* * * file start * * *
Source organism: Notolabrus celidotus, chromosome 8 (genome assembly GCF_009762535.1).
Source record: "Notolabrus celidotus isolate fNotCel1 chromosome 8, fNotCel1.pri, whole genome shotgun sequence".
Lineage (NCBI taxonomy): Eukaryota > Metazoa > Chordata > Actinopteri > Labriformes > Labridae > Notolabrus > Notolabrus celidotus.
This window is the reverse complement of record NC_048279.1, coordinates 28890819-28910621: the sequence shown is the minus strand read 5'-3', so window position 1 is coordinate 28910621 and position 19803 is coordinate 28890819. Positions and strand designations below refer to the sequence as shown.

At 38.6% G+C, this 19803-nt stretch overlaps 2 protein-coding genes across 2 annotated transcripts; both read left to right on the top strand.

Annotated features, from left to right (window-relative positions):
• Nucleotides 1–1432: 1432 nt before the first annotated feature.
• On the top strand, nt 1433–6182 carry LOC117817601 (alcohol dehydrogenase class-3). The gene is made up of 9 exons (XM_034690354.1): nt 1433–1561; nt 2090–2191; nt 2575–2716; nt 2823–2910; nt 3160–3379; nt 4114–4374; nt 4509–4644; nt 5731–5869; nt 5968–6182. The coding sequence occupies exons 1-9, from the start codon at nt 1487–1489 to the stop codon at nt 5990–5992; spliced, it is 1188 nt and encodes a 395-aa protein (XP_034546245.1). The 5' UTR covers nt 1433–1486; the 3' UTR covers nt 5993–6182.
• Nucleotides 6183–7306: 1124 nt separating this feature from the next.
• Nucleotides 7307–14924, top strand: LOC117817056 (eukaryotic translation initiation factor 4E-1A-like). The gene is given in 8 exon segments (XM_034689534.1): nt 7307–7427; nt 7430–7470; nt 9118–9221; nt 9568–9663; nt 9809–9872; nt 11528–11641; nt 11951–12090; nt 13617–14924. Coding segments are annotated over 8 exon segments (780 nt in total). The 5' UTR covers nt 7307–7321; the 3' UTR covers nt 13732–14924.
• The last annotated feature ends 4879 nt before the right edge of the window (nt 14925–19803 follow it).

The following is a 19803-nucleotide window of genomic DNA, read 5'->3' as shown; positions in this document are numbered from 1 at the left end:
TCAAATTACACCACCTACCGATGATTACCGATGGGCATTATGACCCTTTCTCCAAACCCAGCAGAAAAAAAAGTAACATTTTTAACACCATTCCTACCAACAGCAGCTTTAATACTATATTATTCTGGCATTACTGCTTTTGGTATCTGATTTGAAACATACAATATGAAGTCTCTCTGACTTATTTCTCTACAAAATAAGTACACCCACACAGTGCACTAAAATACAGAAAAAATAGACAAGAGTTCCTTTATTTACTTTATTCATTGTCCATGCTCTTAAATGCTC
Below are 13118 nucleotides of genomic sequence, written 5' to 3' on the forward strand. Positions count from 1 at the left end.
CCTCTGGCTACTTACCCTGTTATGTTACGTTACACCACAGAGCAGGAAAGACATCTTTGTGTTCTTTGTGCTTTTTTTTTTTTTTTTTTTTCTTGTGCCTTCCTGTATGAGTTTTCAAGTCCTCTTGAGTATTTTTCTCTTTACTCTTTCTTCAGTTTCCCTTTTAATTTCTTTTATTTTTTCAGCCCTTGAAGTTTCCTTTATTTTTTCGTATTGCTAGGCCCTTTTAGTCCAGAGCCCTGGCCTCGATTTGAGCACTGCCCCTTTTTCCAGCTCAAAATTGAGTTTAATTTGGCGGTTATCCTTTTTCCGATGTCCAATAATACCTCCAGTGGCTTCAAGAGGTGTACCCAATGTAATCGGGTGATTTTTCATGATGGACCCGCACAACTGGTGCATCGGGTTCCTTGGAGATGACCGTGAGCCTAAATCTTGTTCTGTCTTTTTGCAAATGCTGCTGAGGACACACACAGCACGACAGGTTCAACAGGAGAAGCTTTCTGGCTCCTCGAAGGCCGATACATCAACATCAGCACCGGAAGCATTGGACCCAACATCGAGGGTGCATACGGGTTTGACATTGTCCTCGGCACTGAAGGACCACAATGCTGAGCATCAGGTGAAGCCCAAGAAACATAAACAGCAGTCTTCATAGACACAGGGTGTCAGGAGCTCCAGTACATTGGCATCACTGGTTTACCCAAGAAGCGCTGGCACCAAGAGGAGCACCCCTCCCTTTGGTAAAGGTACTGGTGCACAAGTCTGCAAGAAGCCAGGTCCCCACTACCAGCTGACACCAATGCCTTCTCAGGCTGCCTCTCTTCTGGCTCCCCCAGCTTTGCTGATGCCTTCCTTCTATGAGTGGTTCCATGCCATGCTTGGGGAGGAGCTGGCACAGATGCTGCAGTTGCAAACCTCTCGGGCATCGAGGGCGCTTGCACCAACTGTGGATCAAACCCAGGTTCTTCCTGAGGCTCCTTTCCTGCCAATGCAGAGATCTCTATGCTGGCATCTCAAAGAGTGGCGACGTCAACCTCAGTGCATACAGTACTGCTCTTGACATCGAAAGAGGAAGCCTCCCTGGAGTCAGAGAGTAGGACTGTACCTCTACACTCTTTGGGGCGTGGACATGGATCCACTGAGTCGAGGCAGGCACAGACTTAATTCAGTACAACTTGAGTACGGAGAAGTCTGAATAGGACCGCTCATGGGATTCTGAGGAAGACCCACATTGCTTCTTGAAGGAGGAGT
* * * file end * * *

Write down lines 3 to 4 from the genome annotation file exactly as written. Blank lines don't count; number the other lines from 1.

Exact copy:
Lineage (NCBI taxonomy): Eukaryota > Metazoa > Chordata > Actinopteri > Labriformes > Labridae > Notolabrus > Notolabrus celidotus.
This window is the reverse complement of record NC_048279.1, coordinates 28890819-28910621: the sequence shown is the minus strand read 5'-3', so window position 1 is coordinate 28910621 and position 19803 is coordinate 28890819. Positions and strand designations below refer to the sequence as shown.